Frank Dottori knows he’s sticking his neck out a bit in picking up an idled and bankrupt Hornepayne lumber mill.
With so much uncertainty looming this fall over the outcome of the Canada-U.S. softwood lumber talks, it may be a headscratcher as to why the semi-retired founder of Tembec went out and bought another lumber mill.
But the Canadian forest industry legend admits to taking a calculated risk on buying the former Haavaldsrud Timber Company in a deal he finalized on Aug. 30.
On one hand, Dottori is optimistic lumber markets will stay strong over the next five years, which should spell sunny days for the sawmilling sector, but on the other hand he has little confidence that the federal negotiators will negotiate a fair deal for Canada leading up to the Oct. 15 deadline.
“If the agreement is very onerous then it may prevent the startup of the mill and I’m going to look very foolish. But I’m an optimist.”
Dottori is also CEO of White River Forest Products, a sawmill located 100 kilometres south of Hornepayne on Highway 631, in an ownership arrangement he shares with the town of White River and the Pic Mobert First Nation.
The Hornepayne dimensional lumber mill is “100 per cent” his alone, although he’s trolling for investment partners.
“We’d like the community and region to get involved. We’re hoping the First Nations take an interest. We’re believers that First Nations should invest in regional industry and manufacturing to develop long-term plans. Some of them have approached us indicating an interest and we’re open to talking to them.”
The Haavaldsrud mill had been in receivership since its Nov. 27, 2015 shutdown, putting 146 employees on the street. The previous owners cited financial difficulties.
The court-appointed monitor placed the mill on the block last April with Dottori’s successful bid being picked out of 14 interested parties, purchase price undisclosed.
The lack of a long-term wood supply has been a chronic problem, he said, something he hopes is now rectified with an assurance that 460,000 cubic metres of Crown wood supply would be made available.
“It’s a nice volume that, if we’re smart and do the proper investments, we could make into a good competitive mill.”
The White River and Hornepayne mills will operate as separate entities, but Dottori said there are some “synergies” to be had on better utilizing the wood supply to cut down on haulage costs.
“We have wood right next door to them up north and they have wood next to us down south so we can rationalize the wood supply. Hauling is a big part of wood costs and it allows us to get a reduction on the portion of the wood.”
With some upgrades, Dottori believes Hornepayne can become a “fairly productive low-cost mill.” The production line is fairly new, having been installed in 2009.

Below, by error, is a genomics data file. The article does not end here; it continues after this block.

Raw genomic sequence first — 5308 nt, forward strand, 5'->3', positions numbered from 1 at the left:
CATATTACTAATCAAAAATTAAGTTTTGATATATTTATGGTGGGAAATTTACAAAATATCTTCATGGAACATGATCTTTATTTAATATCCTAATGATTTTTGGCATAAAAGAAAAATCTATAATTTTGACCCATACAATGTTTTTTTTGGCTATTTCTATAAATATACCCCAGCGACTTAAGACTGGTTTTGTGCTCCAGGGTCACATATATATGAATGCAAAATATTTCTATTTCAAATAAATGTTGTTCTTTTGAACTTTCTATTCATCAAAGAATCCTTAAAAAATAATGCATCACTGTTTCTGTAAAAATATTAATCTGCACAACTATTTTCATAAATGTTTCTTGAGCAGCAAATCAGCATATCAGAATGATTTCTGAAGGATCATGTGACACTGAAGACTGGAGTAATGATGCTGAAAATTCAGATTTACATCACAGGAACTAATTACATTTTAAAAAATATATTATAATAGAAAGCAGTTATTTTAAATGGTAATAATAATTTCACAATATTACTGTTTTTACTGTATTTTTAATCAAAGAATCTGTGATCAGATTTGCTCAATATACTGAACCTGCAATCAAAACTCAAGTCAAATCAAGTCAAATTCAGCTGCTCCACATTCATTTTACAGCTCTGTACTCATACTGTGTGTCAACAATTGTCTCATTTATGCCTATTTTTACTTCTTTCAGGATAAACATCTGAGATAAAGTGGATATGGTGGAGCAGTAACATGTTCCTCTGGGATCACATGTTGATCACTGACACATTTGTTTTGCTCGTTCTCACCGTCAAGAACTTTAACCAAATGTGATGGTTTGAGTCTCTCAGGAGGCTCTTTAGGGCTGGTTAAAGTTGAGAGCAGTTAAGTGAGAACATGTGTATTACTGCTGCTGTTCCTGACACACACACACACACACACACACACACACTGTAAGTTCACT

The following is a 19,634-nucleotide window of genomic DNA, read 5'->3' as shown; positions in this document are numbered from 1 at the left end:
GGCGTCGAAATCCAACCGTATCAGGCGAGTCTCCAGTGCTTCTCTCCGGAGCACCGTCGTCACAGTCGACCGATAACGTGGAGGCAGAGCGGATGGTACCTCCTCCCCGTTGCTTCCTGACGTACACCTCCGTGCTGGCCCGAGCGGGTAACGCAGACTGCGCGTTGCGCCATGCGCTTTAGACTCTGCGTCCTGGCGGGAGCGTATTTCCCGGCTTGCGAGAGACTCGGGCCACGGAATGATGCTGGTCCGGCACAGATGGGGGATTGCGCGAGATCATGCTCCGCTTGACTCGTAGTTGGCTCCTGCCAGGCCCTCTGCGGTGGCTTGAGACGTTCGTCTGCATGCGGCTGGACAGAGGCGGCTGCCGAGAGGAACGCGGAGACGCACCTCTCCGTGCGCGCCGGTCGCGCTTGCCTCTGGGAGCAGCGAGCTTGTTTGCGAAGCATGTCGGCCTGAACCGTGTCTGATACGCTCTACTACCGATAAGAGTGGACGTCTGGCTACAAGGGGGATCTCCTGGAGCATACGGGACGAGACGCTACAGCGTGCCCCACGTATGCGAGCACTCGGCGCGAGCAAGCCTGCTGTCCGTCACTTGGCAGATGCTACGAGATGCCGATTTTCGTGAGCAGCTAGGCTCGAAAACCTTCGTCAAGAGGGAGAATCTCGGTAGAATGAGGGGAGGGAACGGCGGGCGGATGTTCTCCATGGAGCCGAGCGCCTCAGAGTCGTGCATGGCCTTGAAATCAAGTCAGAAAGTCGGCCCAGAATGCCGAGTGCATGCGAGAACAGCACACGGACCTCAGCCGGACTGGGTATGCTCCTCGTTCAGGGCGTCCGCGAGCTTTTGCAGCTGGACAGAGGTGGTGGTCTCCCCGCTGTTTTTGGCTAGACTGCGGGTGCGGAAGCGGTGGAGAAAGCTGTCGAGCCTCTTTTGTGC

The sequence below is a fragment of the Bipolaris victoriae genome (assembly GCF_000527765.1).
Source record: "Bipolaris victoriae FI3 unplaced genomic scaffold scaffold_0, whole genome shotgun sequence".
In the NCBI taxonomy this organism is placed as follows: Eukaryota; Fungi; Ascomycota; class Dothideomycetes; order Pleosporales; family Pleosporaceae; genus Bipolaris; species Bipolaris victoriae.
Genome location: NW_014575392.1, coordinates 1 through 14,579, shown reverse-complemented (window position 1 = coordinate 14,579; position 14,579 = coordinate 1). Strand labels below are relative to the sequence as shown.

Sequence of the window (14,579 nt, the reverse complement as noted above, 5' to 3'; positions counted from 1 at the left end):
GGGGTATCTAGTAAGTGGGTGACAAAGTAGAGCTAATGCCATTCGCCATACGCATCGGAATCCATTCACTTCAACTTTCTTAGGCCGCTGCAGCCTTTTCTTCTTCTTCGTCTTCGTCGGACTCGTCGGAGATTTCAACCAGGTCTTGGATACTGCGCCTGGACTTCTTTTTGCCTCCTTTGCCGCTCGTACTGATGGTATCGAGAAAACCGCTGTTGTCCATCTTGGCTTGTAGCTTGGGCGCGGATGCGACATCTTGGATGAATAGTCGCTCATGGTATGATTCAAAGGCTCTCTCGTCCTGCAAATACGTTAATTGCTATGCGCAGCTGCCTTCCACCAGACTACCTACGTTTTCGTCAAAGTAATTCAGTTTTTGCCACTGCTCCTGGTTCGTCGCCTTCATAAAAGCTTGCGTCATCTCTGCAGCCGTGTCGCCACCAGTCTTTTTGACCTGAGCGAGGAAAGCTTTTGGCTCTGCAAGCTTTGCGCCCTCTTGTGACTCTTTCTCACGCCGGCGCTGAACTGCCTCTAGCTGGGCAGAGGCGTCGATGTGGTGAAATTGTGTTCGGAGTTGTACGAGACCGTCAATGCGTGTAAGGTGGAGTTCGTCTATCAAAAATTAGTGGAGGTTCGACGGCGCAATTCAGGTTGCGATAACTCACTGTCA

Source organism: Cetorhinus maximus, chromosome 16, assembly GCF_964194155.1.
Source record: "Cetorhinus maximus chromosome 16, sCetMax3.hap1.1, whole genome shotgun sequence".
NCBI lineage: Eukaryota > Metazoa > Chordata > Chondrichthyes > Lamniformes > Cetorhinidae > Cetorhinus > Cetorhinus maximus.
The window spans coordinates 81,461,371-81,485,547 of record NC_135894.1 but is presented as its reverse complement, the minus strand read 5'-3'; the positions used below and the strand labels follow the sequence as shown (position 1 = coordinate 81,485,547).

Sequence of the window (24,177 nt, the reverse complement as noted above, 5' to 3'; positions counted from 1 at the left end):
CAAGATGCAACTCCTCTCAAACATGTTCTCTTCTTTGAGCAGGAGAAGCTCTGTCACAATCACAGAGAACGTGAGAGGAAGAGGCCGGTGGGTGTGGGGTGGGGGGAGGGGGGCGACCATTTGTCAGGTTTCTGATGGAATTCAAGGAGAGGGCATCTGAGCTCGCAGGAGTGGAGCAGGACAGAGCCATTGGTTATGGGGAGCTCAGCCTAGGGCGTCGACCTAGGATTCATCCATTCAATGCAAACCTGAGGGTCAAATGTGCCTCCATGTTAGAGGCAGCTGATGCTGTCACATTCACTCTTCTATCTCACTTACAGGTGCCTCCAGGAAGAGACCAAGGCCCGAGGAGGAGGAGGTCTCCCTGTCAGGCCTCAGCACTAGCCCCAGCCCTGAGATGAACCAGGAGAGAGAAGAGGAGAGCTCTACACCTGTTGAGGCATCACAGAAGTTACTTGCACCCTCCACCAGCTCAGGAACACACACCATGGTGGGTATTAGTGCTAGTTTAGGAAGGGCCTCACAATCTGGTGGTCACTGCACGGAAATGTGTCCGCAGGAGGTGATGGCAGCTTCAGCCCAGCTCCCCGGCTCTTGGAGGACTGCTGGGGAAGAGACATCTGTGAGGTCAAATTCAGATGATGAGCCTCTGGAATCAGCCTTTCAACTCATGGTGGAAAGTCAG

But he estimates north of $5 million is needed to modernize the infeed system and introduce new technology. The mill also lacks an auto-grader.
“They’ve got fairly modern equipment. It’s just the mill’s not yet been completed.”
If all goes well, the mill could tentatively restart with one shift by January and two shifts by April.
But Dottori said he’ll need help from the mill’s unionized workforce and the United Steelworkers to find efficiencies and shave costs.
“If it’s a low-cost mill, that eliminates some of the uncertainties and that’s why we have to convince the union in the negotiations that we have to be a competitive mill. If not, B.C. will flood the entire Ontario market with wood and shut us down.”
Dottori also wants to get maximum use from the mill’s 15-megawatt co-generation plant.
The co-gen, which uses sawmill wood waste to generate steam for the lumber kilns, has an Ontario Power Authority contract to supply eight megawatts until 2024.
The $66-million co-gen, which went online in early 2014, was subsidized with $30 million in provincial grants and loan guarantees.
Dottori has sent a letter asking the province to review that contract to allow the co-gen to run at full capacity.
He finds it “unbelievable” that during the second round of the Large Renewable Procurement Process, Northern Ontario bioenergy producers were excluded.
The LRP II is part of the government’s energy policy intended to draw 50 per cent of the province’s installed capacity from renewable energy sources.
With an abundance of available power in the northeast and outdated transmission infrastructure, Dottori lays blame at the government’s feet for delays in the construction of an expanded power corridor in the region, which was supposed to have been completed this year but has been pushed to 2018.
In communities like Hornepayne, where economic opportunities are limited, he said such facilities can create 100 to 150 jobs, and generate $30 million in local spinoffs and government revenues.
“We have a problem understanding why Northern Ontario gets shut out for southern Ontario. We think the government should revisit that and give this plant the potential (it has) going forward.